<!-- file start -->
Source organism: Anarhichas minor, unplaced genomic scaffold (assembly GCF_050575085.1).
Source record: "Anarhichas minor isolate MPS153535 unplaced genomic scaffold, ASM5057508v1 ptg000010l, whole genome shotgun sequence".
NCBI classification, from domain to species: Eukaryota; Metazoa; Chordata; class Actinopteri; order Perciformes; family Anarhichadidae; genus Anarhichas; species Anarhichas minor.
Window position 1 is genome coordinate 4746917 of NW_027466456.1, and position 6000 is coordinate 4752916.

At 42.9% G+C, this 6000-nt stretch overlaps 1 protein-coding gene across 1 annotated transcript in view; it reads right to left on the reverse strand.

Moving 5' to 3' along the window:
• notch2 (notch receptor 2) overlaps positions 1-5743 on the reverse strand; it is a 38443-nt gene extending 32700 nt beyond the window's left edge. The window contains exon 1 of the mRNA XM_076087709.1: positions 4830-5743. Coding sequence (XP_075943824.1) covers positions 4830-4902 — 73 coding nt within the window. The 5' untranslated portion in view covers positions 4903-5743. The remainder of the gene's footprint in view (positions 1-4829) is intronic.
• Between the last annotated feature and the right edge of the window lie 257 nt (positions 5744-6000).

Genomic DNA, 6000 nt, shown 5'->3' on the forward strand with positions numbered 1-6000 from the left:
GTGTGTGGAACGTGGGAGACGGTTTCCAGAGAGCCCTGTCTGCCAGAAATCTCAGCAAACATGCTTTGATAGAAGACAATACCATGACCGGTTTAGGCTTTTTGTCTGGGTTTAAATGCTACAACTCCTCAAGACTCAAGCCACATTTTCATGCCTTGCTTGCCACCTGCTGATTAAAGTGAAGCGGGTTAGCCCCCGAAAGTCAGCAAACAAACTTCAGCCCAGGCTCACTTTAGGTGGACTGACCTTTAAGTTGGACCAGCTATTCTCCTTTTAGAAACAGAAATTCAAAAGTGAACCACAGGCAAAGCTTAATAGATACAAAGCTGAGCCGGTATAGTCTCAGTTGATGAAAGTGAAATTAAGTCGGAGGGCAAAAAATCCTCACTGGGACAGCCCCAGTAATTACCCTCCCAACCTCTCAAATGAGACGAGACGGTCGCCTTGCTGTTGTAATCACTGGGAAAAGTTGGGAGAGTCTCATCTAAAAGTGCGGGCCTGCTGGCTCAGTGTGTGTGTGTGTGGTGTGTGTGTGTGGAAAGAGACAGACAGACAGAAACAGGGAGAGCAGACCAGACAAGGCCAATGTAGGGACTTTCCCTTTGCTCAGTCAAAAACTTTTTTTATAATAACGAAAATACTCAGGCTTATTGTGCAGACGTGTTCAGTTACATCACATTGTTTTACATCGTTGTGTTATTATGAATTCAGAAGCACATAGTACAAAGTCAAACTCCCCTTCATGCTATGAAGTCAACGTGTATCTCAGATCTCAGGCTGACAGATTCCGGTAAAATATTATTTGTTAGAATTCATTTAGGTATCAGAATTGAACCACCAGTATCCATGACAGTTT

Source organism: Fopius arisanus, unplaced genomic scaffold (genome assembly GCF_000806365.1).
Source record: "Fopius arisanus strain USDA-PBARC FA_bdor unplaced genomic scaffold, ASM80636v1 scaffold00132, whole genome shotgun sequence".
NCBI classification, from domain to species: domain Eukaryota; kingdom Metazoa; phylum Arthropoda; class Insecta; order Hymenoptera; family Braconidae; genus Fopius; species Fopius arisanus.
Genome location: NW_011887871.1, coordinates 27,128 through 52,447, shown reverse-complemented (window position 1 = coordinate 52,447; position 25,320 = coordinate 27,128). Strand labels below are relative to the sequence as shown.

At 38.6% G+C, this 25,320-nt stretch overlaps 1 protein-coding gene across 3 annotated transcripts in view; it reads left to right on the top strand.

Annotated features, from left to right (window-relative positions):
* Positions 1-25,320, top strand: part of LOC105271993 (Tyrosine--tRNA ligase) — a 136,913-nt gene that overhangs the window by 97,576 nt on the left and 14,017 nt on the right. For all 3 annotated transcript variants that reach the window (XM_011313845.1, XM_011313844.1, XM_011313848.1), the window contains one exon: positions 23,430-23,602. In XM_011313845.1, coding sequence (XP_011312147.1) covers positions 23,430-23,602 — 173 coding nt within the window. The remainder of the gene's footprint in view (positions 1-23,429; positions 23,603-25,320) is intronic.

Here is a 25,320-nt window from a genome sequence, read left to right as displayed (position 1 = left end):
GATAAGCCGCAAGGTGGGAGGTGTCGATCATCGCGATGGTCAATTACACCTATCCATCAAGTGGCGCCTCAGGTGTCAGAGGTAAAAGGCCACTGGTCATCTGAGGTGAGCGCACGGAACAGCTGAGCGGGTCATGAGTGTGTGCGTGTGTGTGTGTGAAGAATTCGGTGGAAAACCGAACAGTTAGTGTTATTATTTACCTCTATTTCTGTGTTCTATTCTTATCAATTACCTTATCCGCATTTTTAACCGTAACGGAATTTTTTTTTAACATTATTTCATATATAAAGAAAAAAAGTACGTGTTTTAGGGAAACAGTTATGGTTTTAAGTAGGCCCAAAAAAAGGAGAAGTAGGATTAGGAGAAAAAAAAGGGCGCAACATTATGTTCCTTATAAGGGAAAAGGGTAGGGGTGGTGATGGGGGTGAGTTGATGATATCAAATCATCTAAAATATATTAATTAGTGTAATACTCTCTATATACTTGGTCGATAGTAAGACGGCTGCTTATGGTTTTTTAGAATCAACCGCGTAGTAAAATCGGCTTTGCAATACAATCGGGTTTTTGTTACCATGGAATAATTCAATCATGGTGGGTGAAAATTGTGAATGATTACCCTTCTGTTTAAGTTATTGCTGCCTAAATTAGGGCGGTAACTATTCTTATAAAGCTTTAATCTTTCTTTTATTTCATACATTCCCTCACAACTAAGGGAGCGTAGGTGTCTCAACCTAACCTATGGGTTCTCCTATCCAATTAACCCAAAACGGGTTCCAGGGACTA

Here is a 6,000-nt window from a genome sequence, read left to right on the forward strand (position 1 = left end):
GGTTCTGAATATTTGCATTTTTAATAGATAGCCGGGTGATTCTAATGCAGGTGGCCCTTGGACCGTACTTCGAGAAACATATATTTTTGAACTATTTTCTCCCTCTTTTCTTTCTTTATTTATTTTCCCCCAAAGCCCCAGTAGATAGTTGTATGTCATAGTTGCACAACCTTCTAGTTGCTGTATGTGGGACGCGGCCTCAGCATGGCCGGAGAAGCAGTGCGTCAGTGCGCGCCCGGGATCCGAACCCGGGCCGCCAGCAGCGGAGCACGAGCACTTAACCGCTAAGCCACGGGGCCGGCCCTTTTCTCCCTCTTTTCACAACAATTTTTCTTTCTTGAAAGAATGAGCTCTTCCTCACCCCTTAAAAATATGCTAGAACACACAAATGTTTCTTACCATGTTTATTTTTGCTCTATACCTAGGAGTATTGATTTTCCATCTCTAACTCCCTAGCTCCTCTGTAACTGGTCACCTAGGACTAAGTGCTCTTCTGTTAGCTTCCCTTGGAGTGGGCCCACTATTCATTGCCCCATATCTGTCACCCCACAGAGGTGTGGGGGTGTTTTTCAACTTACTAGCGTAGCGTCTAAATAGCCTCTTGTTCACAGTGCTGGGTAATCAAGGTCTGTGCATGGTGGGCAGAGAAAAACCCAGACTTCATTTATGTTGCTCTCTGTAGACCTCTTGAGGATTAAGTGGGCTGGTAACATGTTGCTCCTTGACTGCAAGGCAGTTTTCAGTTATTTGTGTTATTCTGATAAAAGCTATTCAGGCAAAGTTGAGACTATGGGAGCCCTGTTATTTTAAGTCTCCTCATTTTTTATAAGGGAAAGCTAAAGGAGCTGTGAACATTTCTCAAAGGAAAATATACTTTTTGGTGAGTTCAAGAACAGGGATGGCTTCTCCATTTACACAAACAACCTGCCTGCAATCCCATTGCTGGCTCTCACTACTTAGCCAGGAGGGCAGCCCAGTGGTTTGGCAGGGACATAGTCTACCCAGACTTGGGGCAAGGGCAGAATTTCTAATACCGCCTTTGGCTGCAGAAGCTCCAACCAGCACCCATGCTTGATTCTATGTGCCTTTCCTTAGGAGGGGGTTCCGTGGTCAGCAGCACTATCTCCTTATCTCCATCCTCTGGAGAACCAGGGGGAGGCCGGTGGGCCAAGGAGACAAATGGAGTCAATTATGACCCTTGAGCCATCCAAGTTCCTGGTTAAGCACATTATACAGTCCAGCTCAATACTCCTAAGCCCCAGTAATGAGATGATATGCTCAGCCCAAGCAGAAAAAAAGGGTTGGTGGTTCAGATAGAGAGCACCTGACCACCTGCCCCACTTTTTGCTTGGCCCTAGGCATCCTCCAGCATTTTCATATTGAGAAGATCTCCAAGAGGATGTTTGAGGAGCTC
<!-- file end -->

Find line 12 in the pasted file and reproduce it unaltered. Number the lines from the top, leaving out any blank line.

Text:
Source record: "Fopius arisanus strain USDA-PBARC FA_bdor unplaced genomic scaffold, ASM80636v1 scaffold00132, whole genome shotgun sequence".